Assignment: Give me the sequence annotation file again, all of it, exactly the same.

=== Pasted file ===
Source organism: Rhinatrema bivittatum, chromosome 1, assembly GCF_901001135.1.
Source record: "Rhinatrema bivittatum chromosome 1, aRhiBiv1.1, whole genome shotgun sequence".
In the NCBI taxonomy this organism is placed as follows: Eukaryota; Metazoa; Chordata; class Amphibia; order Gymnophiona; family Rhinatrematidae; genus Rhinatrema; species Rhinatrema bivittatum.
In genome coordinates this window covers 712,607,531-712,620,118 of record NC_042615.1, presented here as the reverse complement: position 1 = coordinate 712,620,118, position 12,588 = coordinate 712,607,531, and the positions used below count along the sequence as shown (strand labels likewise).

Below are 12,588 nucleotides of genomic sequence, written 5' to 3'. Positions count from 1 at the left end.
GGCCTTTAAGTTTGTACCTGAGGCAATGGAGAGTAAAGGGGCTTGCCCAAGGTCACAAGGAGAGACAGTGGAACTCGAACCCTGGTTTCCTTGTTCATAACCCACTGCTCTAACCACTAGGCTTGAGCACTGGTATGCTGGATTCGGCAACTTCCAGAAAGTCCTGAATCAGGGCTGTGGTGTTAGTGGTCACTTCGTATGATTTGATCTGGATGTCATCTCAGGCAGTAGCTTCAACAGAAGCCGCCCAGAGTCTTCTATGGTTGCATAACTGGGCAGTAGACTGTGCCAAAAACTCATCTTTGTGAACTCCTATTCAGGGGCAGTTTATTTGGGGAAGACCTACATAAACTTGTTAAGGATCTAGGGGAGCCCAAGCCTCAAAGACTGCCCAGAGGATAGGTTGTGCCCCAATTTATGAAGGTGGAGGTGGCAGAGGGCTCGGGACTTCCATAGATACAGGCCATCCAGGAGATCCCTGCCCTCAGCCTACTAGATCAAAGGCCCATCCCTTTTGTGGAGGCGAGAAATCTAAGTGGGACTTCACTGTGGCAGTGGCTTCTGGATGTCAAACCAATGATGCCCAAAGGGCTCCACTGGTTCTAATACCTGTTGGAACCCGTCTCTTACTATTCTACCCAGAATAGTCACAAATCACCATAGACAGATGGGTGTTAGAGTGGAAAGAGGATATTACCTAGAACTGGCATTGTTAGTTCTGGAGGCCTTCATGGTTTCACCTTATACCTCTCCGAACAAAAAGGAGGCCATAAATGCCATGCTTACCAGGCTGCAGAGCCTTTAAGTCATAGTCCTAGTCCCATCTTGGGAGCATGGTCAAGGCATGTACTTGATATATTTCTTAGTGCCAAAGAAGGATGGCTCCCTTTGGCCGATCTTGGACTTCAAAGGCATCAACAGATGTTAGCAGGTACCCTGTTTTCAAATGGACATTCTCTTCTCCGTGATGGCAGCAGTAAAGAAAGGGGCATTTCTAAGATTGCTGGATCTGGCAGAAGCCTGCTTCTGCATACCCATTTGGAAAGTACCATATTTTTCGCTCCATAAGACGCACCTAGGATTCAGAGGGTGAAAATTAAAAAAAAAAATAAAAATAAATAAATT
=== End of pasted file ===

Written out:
Source organism: Rhinatrema bivittatum, chromosome 1, assembly GCF_901001135.1.
Source record: "Rhinatrema bivittatum chromosome 1, aRhiBiv1.1, whole genome shotgun sequence".
In the NCBI taxonomy this organism is placed as follows: Eukaryota; Metazoa; Chordata; class Amphibia; order Gymnophiona; family Rhinatrematidae; genus Rhinatrema; species Rhinatrema bivittatum.
In genome coordinates this window covers 712,607,531-712,620,118 of record NC_042615.1, presented here as the reverse complement: position 1 = coordinate 712,620,118, position 12,588 = coordinate 712,607,531, and the positions used below count along the sequence as shown (strand labels likewise).

Below are 12,588 nucleotides of genomic sequence, written 5' to 3'. Positions count from 1 at the left end.
GGCCTTTAAGTTTGTACCTGAGGCAATGGAGAGTAAAGGGGCTTGCCCAAGGTCACAAGGAGAGACAGTGGAACTCGAACCCTGGTTTCCTTGTTCATAACCCACTGCTCTAACCACTAGGCTTGAGCACTGGTATGCTGGATTCGGCAACTTCCAGAAAGTCCTGAATCAGGGCTGTGGTGTTAGTGGTCACTTCGTATGATTTGATCTGGATGTCATCTCAGGCAGTAGCTTCAACAGAAGCCGCCCAGAGTCTTCTATGGTTGCATAACTGGGCAGTAGACTGTGCCAAAAACTCATCTTTGTGAACTCCTATTCAGGGGCAGTTTATTTGGGGAAGACCTACATAAACTTGTTAAGGATCTAGGGGAGCCCAAGCCTCAAAGACTGCCCAGAGGATAGGTTGTGCCCCAATTTATGAAGGTGGAGGTGGCAGAGGGCTCGGGACTTCCATAGATACAGGCCATCCAGGAGATCCCTGCCCTCAGCCTACTAGATCAAAGGCCCATCCCTTTTGTGGAGGCGAGAAATCTAAGTGGGACTTCACTGTGGCAGTGGCTTCTGGATGTCAAACCAATGATGCCCAAAGGGCTCCACTGGTTCTAATACCTGTTGGAACCCGTCTCTTACTATTCTACCCAGAATAGTCACAAATCACCATAGACAGATGGGTGTTAGAGTGGAAAGAGGATATTACCTAGAACTGGCATTGTTAGTTCTGGAGGCCTTCATGGTTTCACCTTATACCTCTCCGAACAAAAAGGAGGCCATAAATGCCATGCTTACCAGGCTGCAGAGCCTTTAAGTCATAGTCCTAGTCCCATCTTGGGAGCATGGTCAAGGCATGTACTTGATATATTTCTTAGTGCCAAAGAAGGATGGCTCCCTTTGGCCGATCTTGGACTTCAAAGGCATCAACAGATGTTAGCAGGTACCCTGTTTTCAAATGGACATTCTCTTCTCCGTGATGGCAGCAGTAAAGAAAGGGGCATTTCTAAGATTGCTGGATCTGGCAGAAGCCTGCTTCTGCATACCCATTTGGAAAGTACCATATTTTTCGCTCCATAAGACGCACCTAGGATTCAGAGGGTGAAAATTAAAAAAAAAAATAAAAATAAATAAATT